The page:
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Art review: Cecco del Caravaggio: A model pupil, at the Accademia Carrara, Bergamo

21 April 2023

This fine show sheds light on Caravaggio and an able pupil, says Nicholas Cranfield

museo del prado

Girl with Doves (c.1620-22) by Francesco Boneri, called Cecco del Caravaggio, on loan from the Prado Museum, Madrid

Girl with Doves (c.1620-22) by Francesco Boneri, called Cecco del Caravaggio, on loan from the Prado Museum, Madrid

RICHARD SYMONDS (1617-60) grew up near Braintree in Essex in a family of lawyers originally from Shropshire. He attended the newly established Puritan foundation of Emmanuel College, Cambridge, but at the outbreak of the Civil Wars found himself out of sympathy with neighbours across the county. He defended his “Laudian” Rector at Black Notley and joined the king’s own mounted lifeguards, but he left the country before Charles I had been put to death.

His diaries show him travelling to France and then continuing on the Grand Tour to Rome, where he lived for 19 months. His antiquarian interest can first be seen in is notes of churches and monuments in Oxfordshire and Berkshire (British Library, Harley MSS. 964, 965) and later in the notebooks that he kept in Italy, recording painters and their artistic practice.

There, Symonds knew Nicolas Poussin (1594-1665) and, c.1650, he visited Cardinal Giustiniani’s collection, noting the model for the Cupid painted by Michelangelo Merisi, known as Caravaggio from his Lombard home town (1571-1610), the Amor Vincitore (now Berlin), “Checco del Caravaggio tis calld among the painters twas his boy haire darke, 2 wings rare, compasses liute violin & armes & laurel . . . it was ye body & face of his owne boy or servant thait laid with him.”

This was not the first time that Cecco del Caravaggio (c.?1586/7-?1620) entered the historical record as a painter, not just as a model; we now know from his admission to the artists’ guild in Rome in 1619 that his name was Francesco Boneri and that he came from Alzano in Lombardy.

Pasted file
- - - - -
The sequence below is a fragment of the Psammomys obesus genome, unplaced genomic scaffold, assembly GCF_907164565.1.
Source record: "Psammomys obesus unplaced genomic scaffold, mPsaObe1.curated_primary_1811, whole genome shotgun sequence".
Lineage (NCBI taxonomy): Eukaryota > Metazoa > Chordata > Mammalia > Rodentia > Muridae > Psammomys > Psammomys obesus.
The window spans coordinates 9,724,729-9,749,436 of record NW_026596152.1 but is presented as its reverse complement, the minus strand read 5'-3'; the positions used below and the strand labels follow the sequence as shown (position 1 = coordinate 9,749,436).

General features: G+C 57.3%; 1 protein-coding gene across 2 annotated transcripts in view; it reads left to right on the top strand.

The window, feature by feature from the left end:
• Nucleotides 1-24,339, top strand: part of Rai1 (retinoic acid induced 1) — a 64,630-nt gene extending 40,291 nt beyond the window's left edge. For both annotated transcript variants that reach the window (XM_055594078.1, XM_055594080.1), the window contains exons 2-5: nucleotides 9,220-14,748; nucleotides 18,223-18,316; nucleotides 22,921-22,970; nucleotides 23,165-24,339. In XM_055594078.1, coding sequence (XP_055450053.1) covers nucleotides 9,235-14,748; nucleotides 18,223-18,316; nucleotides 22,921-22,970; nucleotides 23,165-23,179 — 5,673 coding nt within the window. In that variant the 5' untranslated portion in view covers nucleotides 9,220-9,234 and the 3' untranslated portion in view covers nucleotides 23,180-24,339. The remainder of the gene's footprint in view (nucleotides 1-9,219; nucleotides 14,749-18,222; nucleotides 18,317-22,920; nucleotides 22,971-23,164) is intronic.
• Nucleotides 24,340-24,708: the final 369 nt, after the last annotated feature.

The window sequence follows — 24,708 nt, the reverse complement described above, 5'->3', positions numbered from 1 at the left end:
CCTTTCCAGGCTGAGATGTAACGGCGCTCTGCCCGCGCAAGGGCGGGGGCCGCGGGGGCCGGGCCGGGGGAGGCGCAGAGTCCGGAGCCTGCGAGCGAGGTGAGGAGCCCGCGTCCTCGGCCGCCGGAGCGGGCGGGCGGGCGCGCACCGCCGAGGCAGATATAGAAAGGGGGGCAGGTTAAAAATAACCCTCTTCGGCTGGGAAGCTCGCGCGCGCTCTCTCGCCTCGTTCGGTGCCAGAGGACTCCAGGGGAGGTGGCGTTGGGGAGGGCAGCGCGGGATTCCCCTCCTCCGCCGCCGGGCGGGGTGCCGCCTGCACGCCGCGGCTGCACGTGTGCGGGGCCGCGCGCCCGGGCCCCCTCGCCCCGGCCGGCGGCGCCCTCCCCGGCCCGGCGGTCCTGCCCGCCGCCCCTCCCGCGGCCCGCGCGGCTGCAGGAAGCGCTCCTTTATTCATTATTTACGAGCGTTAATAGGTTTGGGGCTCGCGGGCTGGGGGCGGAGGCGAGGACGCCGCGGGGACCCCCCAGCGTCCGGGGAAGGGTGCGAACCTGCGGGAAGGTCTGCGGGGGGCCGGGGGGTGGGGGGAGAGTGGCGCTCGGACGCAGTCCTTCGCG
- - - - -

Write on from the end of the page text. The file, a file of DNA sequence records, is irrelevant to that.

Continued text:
This is the first monographic exhibition showing 19 of the 25 paintings that have so far been recognised. It fittingly celebrates a local artist in Bergamo, the joint City of Culture (with Brescia) in Italy 2023. We still do not know when or where he died, and it is possible that he returned to his native Lombardy or even worked in Spain in the 1620s.

adicorbettaInterior with Still Life and Young Man with Flute (c.1615-16), by Francesco Boneri, called Cecco del Caravaggio, on loan from the Ashmolean Museum, Oxford

Other near-contemporaries recalled Cecco as being the better-known Lombard painter’s boy (“Caravaggino”). Caravaggio’s digs in Rome and later in Naples, which included the Sicilian-born painter Mario Minitti (1577-1640), who had also served as a model, would have been financially stretched. In 1995, a male Westminster MP was driven to share a bed with another man in France “to save money”.